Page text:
Collecting Arrears – When Owners Fail to Pay

Mortgage Payment on Calendar: Collecting Arrears

Most cooperative and condominium apartment owners pay their monthly fees and assessments in full and on time.   However, some of our clients have recently reported an uptick in arrearages.  There are both similarities and differences that address collecting arrears for cooperatives and condominiums.

First, the similarities.

Allowing habitual or significant arrearages to accrue poses at least three potential problems for all buildings.  Arrearages impose cash-flow difficulties that, if not addressed promptly, place a financial burden on both regularly paying owners, who must shoulder the deficit, and on building managers who must juggle it.  They can create a downward spiral, acrimony and bad habits within the building as owners become aware that their neighbors are not making timely payments.  And, in extreme cases, arrearages may give a building a bad profile or reputation with respect to financing or apartment sales.

Therefore, it is important that boards of both condominiums and cooperatives work with their management and counsel to put in place a regular protocol for monitoring and collecting arrearages.   As a general matter, our recommendation is enforcement of the late charge provisions of leases or bylaws, coupled with an initial prompt collection letter from management for any amounts not paid within 30 days of the due date.  This letter should be followed by a firm, but polite letter from counsel if payment is not made.  Each letter should set a response deadline.   If the deadline in counsel’s letter is not met, legal proceedings should be initiated.   These time periods and procedures can, of course, be varied somewhat from building to building based on the board’s view of how collection matters should be handled, and, in special hardship circumstances, a board may decide to forebear in collection for some period of time.  The most important thing is that collection procedures should be systematic.

Now, the differences.


In many respects, the remedies for nonpayment in a cooperative are faster, less expensive and more effective than those available in a condominium.   Because, in a cooperative, the relationship is one of landlord and tenant, arrearages may be pursued in statutory summary nonpayment proceedings brought in landlord-tenant court.  In a summary proceeding, the cooperative will be entitled to a money judgment, secured by a warrant of eviction that can be executed if the amount of the judgment is not paid.  Legal fees will also be assessed by the court against the tenant-shareholder, though frequently not in the full amount incurred by the cooperative.  If necessary, there can ultimately be a non-judicial foreclosure sale of the shares using efficient statutory procedures.  Most importantly, the cooperative’s position at the end of process is fully protected because by statute its lien is first, and superior to the liens of lenders or other creditors.  In a foreclosure (whether initiated by the cooperative to collect maintenance arrears or the holder of a loan on the apartment), the co-op will receive from the proceeds generated by the sale the amounts it is owed, before payment of any portion of amounts owed to others.  Because of the priority of the cooperative in a foreclosure, lenders will sometimes step in once a cooperative has commenced a collection proceeding, pay the sums past due and then deal with the shareholder.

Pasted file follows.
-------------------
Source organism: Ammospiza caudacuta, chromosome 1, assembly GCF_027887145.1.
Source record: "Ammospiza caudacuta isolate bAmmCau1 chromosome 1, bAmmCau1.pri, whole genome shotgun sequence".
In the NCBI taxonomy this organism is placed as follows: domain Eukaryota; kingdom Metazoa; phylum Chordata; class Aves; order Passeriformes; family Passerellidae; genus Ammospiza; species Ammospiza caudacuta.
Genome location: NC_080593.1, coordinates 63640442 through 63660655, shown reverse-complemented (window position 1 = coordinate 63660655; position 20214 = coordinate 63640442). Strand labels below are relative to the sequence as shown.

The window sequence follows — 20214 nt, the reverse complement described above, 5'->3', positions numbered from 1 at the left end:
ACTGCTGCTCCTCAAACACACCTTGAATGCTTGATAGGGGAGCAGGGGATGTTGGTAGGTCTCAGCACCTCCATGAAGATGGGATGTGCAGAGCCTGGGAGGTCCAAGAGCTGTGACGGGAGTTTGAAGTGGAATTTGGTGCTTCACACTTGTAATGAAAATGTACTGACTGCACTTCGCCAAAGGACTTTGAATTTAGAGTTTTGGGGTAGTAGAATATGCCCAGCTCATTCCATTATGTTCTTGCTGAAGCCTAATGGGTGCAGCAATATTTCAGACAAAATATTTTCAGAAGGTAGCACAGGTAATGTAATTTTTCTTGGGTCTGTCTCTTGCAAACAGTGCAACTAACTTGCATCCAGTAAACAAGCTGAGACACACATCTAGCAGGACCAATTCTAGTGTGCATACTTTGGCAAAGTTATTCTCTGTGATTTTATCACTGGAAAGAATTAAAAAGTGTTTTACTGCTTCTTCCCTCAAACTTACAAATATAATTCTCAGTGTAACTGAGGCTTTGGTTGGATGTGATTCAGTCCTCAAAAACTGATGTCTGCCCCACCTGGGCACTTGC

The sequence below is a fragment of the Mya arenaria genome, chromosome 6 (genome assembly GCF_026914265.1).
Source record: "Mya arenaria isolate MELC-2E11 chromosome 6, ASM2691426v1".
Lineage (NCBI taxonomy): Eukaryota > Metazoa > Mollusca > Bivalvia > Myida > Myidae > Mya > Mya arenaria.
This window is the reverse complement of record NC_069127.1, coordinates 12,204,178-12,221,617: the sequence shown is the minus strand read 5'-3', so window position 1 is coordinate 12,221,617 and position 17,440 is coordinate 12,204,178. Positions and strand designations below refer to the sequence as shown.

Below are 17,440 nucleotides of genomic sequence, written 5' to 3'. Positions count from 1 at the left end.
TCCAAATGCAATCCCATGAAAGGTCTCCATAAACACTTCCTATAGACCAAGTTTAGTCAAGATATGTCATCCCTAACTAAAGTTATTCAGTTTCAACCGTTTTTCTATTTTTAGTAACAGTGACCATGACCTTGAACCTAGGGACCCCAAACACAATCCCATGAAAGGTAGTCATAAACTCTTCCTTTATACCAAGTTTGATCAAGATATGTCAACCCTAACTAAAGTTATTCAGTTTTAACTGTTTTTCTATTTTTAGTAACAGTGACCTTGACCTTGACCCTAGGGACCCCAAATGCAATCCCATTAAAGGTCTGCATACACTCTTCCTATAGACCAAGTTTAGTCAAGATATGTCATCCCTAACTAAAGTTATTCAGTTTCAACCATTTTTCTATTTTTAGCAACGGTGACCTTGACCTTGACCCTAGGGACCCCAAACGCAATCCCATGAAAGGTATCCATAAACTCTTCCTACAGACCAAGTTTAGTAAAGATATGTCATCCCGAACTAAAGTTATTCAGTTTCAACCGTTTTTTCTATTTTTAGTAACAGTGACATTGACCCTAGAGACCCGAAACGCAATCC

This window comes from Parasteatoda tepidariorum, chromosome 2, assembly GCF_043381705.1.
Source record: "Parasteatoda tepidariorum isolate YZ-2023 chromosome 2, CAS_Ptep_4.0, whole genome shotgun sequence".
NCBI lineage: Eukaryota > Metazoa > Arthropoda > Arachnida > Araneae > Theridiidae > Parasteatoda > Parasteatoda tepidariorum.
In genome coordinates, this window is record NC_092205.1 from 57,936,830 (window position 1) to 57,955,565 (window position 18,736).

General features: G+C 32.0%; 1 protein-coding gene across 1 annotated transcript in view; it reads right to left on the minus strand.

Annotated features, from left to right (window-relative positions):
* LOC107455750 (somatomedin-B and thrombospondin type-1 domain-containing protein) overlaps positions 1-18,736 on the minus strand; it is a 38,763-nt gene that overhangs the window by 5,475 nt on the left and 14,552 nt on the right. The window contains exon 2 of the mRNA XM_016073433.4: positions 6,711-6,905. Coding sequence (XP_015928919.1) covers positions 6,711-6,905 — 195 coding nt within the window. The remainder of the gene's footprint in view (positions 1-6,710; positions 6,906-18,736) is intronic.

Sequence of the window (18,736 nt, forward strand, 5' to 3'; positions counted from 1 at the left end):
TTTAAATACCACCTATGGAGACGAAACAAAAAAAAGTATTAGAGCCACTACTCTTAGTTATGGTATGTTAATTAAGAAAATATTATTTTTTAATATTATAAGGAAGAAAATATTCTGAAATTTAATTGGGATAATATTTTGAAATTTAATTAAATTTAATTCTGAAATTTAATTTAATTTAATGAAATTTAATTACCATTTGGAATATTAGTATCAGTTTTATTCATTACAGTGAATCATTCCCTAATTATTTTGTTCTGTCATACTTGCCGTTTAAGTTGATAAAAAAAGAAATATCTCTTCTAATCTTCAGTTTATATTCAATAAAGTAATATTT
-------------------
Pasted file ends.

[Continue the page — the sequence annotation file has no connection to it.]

In a condominium, there is no landlord-tenant relationship, so a summary proceeding is not available.  Rather, the condominium’s remedy is to file a common charge lien and then bring a relatively cumbersome and lengthy lawsuit to collect on the lien or to foreclose. More importantly, to the extreme detriment of condominiums, and unlike the arrangement in a cooperative, a condominium’s lien is by statute subordinate to the lien of a first mortgage lender.  Thus, there is no incentive for mortgage lenders to pay common charges while a condominium’s foreclosure proceeding is pending and, if the lender commences its own foreclosure in response to the condominium’s action (as if often the case), there will be no incentive for the lender to finish the proceeding promptly.  Condominium unit foreclosures brought by lenders can linger for years.  When the sale or other disposition of the foreclosure finally occurs, the sales price is usually less than the principal, interest, penalty interest, and fees due to the lender, and the condominium collects nothing.  While there are strategies that can be used during the pendency of a foreclosure under certain circumstances to slightly improve the position of the condominium, they are not always cost-effective.  It is therefore particularly important for condominium boards to be vigorous and systematic in collection efforts at an early stage.

There is no good reason to delay the collection of arrears.  Undoubtedly, the longer a board waits, the worse it will become.  The above highlights some of the procedures, but we encourage boards to contact us as there are often a variety of legal approaches which can be taken in each case.

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